Thursday, November 3, 2011

Setting the Total Promotion Budget

Are you struggling with your advertising budget (or lack thereof)? Many businesses all over the country have the same problem: They aren’t taking any risks! There are several models that one can follow to create their advertising budget, and the one that is most commonly used in small businesses is the one that is hurting them the most. I am referring to the Affordable Method.

The Affordable Method occurs when the business owner sets the promotion budget based on what they think they can afford, which often isn’t much. The problem with this model is that it places advertising last in priority and “completely ignores the effects of promotion on sales.” (Kotler and Armstrong 415) In some situations, advertising may be critical to the success of a company, and as I have personally witnessed, doing without it can be the company’s greatest downfall. The Affordable Method also makes it difficult to create a long range marketing plan because it is such an uncertain annual promotion budget.

Many businesses are unaware of other methods to setting their budget, but there are a few other methods that have proven more successful. The percentage of sales method has its advantages, as does the Competitve Parity Method. But none is as thorough and defined as the Objective-and-Task Method.

The Percentage of Sales Method bases the budget on a specified percentage of current or projected sales, or unit sales price. The advantage here is that it is simple to use and “helps management think about the relationship between promotion spending, selling price and profit per unit.” (Kotler and Armstrong  416) However, this method also wrongly views sales as the cause of spending, instead of its result.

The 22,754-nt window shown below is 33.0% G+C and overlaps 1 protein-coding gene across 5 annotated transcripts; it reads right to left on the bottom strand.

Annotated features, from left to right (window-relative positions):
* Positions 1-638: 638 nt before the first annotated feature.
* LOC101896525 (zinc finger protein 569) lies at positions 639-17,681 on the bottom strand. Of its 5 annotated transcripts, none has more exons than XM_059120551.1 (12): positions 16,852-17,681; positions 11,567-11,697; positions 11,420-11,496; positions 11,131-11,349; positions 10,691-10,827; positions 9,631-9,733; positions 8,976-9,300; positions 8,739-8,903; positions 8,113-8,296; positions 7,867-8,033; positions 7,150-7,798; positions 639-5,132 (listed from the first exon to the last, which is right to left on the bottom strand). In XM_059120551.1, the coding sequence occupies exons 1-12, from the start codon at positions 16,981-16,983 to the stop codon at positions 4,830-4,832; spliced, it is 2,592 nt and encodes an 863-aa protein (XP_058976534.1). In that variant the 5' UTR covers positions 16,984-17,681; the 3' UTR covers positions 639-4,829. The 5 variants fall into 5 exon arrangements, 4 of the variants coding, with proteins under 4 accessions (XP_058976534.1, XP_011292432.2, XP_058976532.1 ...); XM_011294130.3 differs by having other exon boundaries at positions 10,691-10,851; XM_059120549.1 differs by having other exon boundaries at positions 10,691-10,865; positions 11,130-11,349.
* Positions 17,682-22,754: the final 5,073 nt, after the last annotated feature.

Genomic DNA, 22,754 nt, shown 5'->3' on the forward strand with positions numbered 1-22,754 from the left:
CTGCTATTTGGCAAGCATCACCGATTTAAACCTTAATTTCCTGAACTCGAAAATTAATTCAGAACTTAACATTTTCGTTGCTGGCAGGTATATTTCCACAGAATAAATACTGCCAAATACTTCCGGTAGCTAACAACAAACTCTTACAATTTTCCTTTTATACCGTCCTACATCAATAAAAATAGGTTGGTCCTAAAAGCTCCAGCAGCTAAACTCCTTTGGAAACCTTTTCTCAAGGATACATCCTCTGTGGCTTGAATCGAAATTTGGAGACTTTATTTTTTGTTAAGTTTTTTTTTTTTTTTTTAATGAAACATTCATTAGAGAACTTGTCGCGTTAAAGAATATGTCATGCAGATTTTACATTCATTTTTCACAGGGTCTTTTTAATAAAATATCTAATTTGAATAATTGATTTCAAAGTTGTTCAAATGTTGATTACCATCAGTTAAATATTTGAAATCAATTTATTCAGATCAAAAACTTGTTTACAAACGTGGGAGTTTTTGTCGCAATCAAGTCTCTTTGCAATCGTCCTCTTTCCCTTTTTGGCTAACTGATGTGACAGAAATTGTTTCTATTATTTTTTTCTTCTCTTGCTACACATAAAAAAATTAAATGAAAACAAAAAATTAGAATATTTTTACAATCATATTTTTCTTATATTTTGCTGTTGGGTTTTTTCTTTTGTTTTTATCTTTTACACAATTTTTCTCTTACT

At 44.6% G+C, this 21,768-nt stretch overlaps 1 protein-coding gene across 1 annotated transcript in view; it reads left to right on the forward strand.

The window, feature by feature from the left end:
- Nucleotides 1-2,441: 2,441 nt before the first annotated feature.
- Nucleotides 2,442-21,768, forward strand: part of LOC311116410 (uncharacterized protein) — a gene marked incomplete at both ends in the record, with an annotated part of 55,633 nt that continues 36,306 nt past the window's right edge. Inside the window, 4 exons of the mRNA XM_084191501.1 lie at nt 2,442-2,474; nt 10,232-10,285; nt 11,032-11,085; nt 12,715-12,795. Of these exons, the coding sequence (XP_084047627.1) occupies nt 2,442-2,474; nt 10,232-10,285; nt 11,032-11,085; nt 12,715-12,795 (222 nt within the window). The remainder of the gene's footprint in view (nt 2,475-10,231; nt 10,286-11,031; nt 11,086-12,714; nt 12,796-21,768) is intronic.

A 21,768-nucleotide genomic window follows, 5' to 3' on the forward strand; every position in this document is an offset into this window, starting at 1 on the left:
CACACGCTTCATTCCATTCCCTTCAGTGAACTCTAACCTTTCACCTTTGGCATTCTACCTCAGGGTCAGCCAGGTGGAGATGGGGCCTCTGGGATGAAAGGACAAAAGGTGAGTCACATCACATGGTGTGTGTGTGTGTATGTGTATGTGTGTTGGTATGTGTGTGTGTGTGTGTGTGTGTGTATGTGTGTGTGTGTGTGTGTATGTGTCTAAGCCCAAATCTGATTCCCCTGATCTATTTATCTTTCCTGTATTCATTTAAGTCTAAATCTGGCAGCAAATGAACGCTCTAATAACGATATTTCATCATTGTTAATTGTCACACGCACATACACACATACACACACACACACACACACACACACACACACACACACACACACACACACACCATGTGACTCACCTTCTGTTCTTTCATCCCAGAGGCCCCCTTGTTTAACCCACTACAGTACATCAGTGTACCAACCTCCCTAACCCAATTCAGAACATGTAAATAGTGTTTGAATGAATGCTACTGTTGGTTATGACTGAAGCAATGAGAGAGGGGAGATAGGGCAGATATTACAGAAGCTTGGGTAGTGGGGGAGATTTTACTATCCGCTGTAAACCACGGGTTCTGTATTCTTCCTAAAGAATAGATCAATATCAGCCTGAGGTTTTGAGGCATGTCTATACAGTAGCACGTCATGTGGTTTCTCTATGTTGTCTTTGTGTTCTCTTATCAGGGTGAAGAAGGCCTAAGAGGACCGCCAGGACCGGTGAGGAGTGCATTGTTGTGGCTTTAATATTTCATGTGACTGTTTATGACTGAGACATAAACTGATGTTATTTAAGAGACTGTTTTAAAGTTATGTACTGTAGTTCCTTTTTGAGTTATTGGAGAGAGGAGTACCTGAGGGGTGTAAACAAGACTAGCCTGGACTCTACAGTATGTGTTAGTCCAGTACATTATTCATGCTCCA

The Competitive Parity Method requires extensive evaluation of your biggest competitor’s promotion budget, and setting your company budget to match the competing outlay. This method requires management to watch competitors constantly, get estimates and base the promotional budget on an industry average. This often prevents promotion wars by spending the same as competitors. The disadvantage here is that neither company in this scenario knows any better than the other what they should be spending on promotion.

The most logical method for setting the total promotional budget is the Objective-and-Task Method. In this model, the promotion budget is based on what the company wants to accomplish with the promotion. First, management must define the promotion objective. Second, they must determine what tasks are needed to achieve these objectives. Finally, one must estimate the cost of performing the defined tasks. The reason this model is so much more effective is because it forces management to outline the specifics of its assumptions about the relationship between cost and results (Kotler and Armstrong 416).

Although it is most logical, this method is also very difficult to use because it can be hard to define what tasks will achieve the stated goals. For example: A Moving Company wants 80% brand recognition during their first year of business. What kind of message and communication methods would they use to obtain this objective? This question must be considered, even though it is difficult to answer.

A Final Advertising Tip: Promotions should occur when sales are up, not when sales are down!

References: The Principles of Marketing by Phillip Kotler and Gary Armstrong. Find your own copy here.